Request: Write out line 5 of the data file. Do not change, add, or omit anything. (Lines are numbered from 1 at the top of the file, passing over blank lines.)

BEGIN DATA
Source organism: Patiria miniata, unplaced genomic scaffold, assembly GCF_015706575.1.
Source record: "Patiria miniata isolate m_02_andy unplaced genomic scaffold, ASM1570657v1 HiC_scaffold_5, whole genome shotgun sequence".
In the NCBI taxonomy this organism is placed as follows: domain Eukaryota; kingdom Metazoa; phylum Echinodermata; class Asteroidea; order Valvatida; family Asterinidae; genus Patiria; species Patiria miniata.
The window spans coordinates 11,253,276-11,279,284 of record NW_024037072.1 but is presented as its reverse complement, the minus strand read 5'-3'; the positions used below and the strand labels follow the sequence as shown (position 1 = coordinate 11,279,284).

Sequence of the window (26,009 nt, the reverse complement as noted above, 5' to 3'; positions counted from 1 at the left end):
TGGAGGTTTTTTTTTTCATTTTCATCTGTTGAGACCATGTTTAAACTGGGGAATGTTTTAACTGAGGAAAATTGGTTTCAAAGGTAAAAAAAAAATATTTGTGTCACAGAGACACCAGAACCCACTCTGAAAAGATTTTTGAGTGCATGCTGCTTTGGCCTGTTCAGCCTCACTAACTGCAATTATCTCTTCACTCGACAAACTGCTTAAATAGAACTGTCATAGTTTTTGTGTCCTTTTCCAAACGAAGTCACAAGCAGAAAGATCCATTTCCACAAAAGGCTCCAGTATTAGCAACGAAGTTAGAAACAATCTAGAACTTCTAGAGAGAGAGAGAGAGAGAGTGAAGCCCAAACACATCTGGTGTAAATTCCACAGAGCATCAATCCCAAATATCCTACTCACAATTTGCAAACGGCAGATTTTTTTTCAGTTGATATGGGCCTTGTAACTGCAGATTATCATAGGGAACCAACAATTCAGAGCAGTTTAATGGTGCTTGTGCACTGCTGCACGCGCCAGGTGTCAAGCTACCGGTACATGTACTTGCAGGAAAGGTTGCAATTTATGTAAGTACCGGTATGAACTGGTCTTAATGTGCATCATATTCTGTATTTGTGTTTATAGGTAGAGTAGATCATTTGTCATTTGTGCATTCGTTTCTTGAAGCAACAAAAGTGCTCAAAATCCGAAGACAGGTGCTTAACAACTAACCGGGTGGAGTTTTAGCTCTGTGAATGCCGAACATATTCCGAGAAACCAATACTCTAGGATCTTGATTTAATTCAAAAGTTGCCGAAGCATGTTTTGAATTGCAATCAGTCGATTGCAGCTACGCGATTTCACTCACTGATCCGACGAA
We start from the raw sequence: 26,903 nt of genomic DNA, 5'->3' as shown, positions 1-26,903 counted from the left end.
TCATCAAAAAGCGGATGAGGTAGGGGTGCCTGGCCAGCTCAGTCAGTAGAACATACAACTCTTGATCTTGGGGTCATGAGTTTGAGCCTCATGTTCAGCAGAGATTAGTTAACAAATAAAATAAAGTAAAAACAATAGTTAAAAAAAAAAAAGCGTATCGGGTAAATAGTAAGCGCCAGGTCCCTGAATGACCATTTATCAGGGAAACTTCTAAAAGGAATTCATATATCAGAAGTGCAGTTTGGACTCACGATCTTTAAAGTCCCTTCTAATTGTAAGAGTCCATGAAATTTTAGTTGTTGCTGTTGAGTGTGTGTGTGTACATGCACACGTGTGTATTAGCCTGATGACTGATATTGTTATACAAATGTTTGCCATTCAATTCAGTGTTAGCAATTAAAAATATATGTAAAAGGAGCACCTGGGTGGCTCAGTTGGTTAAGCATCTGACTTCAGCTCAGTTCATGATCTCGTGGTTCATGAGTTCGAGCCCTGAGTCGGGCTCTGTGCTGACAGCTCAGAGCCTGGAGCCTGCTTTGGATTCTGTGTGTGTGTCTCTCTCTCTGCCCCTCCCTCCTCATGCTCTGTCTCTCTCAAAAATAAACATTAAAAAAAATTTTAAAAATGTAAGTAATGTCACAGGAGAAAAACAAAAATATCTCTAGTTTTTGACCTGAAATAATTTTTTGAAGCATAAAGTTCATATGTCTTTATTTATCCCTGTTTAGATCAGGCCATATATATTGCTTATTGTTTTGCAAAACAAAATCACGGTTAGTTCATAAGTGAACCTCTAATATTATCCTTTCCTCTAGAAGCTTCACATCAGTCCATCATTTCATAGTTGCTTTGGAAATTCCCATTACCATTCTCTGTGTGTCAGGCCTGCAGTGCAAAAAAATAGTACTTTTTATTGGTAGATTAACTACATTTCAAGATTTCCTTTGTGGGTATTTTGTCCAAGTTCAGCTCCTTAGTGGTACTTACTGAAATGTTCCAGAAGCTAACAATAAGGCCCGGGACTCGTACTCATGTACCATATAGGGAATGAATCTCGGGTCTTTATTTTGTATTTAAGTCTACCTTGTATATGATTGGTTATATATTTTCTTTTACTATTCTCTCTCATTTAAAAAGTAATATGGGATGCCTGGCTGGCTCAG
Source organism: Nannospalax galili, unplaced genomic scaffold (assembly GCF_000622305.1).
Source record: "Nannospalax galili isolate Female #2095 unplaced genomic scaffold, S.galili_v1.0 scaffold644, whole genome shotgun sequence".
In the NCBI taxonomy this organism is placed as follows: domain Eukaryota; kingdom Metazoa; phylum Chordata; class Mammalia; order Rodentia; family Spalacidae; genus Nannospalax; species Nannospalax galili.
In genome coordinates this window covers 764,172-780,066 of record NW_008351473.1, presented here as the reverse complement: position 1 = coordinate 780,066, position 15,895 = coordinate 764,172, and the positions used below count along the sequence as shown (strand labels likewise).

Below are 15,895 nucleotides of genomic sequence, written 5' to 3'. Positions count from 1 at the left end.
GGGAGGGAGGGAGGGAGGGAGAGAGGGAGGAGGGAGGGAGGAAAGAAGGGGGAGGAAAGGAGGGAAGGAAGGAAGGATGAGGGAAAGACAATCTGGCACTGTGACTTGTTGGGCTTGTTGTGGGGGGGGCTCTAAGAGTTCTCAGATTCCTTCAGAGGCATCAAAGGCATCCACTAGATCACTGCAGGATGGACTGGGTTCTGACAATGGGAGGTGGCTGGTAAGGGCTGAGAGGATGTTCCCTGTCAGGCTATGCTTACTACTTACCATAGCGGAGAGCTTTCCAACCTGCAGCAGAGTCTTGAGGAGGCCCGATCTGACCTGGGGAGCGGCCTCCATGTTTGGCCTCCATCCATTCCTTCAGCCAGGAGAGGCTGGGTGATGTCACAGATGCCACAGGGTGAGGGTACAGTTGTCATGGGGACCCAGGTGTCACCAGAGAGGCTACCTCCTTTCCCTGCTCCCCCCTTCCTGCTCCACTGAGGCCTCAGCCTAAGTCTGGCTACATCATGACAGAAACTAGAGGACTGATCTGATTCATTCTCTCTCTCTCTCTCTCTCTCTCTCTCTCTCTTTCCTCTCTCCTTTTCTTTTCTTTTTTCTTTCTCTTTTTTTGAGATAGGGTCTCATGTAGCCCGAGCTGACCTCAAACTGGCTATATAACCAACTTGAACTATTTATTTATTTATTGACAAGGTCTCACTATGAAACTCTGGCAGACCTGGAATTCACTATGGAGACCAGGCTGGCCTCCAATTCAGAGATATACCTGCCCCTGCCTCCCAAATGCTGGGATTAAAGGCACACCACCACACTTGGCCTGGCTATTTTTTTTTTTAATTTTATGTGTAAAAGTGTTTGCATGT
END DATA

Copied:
Sequence of the window (26,009 nt, the reverse complement as noted above, 5' to 3'; positions counted from 1 at the left end):